Every girl here has multiple stories of sexism to tell you. We were asked to take it with a pinch of salt first, to sad react and move on, but now it is so blatant and ubiquitous that it needs to be called out.
Here are a few of our seniors and alumni describing some of their encounters (there were many!) with sexism in the campus:
Spandana, the General Secretary, Sports for the year 2016-17 was the third girl to hold this position since the inception of IIT Kharagpur. Contesting for elections is a very brave decision and requires a lot of strength and determination for everyone. But she found herself facing many more problems than her fellow candidates. The idea of a female Gsec Sports was shocking to people. They wanted their candidate to win and did not see how a girl could beat her competition.
After her candidature was registered, she went campaigning from hall to hall during hall days, as is the tradition in Kgp. There, the questions she was asked weren’t related to her proposals, or her vision for sports in Kgp, unlike her peers. People repeatedly questioned her capability to work among guys if elected, or the questions were related to her managing the position “as a girl”. She was constantly discouraged by a myriad number of people.
Elections are already an extremely stressful time for the candidates, imagine having to deal with people trying to pull you down without even knowing you, based solely on your gender. During her tenure, everyone preferred approaching the other member of the sports team for any work they had, as they just assumed that she would not be able to carry out her duties. Some members of her team too, would not report to her, they did not consider her equal or worthy enough of the position.
Even after winning in the elections fair and square, she had to constantly and repeatedly prove herself. She was always treated as the “girl” Gsec, and the sports for which a female team did not exist were regarded to not be in her domain. At the Inter IIT Sports’ Meet that year, everyone felt the need to point her gender out, this as Spandana describes, was the most hurtful moment of all.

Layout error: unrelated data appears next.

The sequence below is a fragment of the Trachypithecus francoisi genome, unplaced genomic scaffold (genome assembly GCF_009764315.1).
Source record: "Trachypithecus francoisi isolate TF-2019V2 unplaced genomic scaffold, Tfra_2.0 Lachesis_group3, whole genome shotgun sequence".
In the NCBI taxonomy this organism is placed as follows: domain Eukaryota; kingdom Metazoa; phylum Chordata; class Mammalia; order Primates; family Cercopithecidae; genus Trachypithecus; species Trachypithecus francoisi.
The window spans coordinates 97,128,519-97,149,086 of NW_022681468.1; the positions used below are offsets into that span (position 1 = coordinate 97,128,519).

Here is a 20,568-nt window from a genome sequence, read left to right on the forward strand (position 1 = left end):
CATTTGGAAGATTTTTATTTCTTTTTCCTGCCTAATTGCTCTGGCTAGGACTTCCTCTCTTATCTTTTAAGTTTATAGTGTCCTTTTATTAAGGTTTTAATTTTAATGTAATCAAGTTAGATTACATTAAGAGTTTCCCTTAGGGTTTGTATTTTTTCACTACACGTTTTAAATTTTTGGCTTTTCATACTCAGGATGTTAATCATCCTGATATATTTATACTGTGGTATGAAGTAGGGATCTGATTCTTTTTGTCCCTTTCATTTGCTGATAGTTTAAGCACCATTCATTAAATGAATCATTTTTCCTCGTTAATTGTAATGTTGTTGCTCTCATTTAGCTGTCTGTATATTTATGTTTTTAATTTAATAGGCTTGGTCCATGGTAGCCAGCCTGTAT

Snigdha, who got an opportunity to intern at Goldman Sachs last year, faced a lot of vilifying comments. This is what she had to say. “Everyone assumed that I made it to GS because the company hired more women compared to men. We as students, cannot decide how a company hires interns, it is their policy and decision and they have been trying to improve the skewed ratio.”
On being asked how she dealt with it, this is what she said, “Women, in general, suffer from a syndrome, where we tend to over-analyse and criticise ourselves that we do not deserve the achievements we worked hard for. I am one of these women and I tackled it by just bearing with the sexist remarks. Yes, sexism exists even at such an institution that is supposed to represent the best minds in the country. It exists everywhere, women role models at a higher pedestal is something we do not see.”
Remee, was the Inter IIT Basketball captain two years ago. She has been playing basketball at the Inter IIT level from her second year. Even after investing number of hours into practice every day, she had to deal with comments like, “It is very easy for girls to get into an Inter IIT team, all they have to do is go to the court for 10 days.” After giving the sport your all, time, sweat, and tears, having to hear comments like these is heartbreaking. Under her captainship, the team won a silver medal, but this too, was not proof enough that the girls had gone above and beyond their normal practice schedules and strategised and worked hard for the well-deserved award.